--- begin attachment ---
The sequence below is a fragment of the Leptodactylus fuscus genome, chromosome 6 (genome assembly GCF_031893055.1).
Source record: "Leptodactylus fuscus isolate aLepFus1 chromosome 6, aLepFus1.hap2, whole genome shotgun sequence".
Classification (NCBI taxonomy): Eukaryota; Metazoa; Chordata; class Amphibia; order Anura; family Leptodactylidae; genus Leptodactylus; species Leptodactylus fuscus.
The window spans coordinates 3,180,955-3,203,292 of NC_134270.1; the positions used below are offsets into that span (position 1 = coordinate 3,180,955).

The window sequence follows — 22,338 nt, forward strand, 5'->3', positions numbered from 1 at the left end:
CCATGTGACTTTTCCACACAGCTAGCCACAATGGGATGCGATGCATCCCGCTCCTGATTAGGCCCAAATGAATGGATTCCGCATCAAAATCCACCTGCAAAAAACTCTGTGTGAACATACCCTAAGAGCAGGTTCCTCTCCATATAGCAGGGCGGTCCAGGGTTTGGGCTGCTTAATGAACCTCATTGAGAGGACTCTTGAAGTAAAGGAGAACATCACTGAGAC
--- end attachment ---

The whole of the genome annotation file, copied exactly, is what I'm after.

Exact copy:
The sequence below is a fragment of the Leptodactylus fuscus genome, chromosome 6 (genome assembly GCF_031893055.1).
Source record: "Leptodactylus fuscus isolate aLepFus1 chromosome 6, aLepFus1.hap2, whole genome shotgun sequence".
Classification (NCBI taxonomy): Eukaryota; Metazoa; Chordata; class Amphibia; order Anura; family Leptodactylidae; genus Leptodactylus; species Leptodactylus fuscus.
The window spans coordinates 3,180,955-3,203,292 of NC_134270.1; the positions used below are offsets into that span (position 1 = coordinate 3,180,955).

The window sequence follows — 22,338 nt, forward strand, 5'->3', positions numbered from 1 at the left end:
CCATGTGACTTTTCCACACAGCTAGCCACAATGGGATGCGATGCATCCCGCTCCTGATTAGGCCCAAATGAATGGATTCCGCATCAAAATCCACCTGCAAAAAACTCTGTGTGAACATACCCTAAGAGCAGGTTCCTCTCCATATAGCAGGGCGGTCCAGGGTTTGGGCTGCTTAATGAACCTCATTGAGAGGACTCTTGAAGTAAAGGAGAACATCACTGAGAC